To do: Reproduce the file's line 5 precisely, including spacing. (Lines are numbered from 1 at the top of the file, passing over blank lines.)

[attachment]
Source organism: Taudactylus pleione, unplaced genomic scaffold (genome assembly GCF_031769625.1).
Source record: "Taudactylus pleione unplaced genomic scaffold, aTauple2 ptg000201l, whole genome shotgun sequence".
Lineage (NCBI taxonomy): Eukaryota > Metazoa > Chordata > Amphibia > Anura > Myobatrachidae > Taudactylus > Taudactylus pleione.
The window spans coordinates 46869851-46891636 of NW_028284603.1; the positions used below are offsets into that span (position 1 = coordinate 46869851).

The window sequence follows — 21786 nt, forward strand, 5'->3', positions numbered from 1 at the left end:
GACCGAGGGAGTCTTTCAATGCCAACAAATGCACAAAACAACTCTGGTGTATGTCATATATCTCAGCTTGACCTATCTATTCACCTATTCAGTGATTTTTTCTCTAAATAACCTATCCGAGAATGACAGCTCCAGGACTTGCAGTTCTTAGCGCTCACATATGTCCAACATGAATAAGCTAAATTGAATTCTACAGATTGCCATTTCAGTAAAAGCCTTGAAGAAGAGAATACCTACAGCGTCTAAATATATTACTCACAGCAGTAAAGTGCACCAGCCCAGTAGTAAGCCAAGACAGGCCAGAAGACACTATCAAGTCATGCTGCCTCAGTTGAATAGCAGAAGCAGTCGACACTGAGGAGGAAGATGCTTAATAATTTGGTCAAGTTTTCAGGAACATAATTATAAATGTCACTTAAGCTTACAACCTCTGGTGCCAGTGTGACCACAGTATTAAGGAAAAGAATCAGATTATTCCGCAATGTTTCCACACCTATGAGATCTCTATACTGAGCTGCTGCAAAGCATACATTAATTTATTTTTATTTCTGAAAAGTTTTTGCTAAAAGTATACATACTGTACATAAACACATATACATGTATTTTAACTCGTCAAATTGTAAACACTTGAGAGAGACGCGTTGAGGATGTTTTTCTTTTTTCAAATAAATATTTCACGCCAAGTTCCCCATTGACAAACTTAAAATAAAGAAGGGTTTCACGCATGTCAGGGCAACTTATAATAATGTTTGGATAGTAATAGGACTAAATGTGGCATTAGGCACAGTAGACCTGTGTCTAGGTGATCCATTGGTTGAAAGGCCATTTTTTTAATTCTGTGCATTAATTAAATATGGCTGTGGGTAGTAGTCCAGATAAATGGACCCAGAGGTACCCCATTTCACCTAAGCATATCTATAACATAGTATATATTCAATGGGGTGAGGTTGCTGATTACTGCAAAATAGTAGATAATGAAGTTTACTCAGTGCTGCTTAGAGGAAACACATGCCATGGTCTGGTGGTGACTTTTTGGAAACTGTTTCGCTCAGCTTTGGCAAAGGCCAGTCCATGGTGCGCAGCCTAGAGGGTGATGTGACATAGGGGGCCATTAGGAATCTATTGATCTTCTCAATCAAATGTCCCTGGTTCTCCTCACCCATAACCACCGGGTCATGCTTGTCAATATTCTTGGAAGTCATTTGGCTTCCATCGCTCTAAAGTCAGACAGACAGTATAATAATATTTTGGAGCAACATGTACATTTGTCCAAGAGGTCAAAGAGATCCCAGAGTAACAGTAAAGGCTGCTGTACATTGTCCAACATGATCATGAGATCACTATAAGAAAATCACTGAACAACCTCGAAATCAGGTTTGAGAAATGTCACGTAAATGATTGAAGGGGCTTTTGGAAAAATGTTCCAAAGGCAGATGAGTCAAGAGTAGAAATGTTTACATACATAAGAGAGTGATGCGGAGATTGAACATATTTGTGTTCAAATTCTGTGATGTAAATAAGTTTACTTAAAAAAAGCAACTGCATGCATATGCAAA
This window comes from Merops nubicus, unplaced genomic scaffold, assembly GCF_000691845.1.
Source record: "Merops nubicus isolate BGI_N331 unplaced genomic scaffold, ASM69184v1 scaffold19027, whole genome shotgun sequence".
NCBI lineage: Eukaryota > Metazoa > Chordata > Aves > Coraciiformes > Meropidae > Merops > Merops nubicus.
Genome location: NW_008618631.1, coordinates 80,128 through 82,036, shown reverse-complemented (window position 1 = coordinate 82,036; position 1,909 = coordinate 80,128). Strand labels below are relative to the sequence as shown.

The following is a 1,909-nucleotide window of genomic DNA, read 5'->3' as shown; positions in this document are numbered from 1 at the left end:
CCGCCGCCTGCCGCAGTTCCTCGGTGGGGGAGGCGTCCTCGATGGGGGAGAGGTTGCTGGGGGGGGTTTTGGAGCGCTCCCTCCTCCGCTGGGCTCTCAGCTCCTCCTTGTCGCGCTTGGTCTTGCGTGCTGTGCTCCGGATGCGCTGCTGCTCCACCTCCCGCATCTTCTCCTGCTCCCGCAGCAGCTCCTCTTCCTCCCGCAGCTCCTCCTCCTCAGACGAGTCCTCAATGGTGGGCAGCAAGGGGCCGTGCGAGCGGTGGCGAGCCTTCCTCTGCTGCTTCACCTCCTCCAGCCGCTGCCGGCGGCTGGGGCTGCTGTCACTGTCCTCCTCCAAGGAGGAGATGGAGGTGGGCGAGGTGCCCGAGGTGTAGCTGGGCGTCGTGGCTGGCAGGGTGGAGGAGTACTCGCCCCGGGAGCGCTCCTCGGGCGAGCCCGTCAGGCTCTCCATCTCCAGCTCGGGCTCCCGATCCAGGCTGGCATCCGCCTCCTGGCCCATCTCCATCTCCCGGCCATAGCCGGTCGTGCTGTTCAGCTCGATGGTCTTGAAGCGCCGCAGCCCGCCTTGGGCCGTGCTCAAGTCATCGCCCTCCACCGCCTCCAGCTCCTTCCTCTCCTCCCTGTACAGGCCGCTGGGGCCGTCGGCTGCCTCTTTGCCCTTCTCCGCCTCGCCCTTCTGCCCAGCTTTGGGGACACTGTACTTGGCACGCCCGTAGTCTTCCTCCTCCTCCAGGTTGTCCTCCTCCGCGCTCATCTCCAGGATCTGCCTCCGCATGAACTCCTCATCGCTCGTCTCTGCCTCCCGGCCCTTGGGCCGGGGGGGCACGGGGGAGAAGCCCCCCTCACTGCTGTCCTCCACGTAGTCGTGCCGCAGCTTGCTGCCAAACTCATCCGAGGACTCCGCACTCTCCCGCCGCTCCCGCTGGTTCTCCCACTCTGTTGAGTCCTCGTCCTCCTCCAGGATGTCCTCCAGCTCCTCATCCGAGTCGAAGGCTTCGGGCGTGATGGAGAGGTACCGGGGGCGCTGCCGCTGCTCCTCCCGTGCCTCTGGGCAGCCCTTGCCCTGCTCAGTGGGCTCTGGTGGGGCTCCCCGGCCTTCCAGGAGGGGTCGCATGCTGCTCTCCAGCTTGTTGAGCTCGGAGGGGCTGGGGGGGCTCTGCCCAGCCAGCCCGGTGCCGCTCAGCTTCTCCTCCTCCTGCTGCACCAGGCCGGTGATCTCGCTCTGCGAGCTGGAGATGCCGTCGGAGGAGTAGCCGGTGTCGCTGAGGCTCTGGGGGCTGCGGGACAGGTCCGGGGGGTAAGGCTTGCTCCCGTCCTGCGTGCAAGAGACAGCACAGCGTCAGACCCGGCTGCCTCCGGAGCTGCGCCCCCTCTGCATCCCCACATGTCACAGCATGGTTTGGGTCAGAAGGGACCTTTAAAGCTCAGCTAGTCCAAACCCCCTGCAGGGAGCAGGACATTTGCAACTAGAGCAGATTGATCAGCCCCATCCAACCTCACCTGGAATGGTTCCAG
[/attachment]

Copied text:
The window sequence follows — 21786 nt, forward strand, 5'->3', positions numbered from 1 at the left end: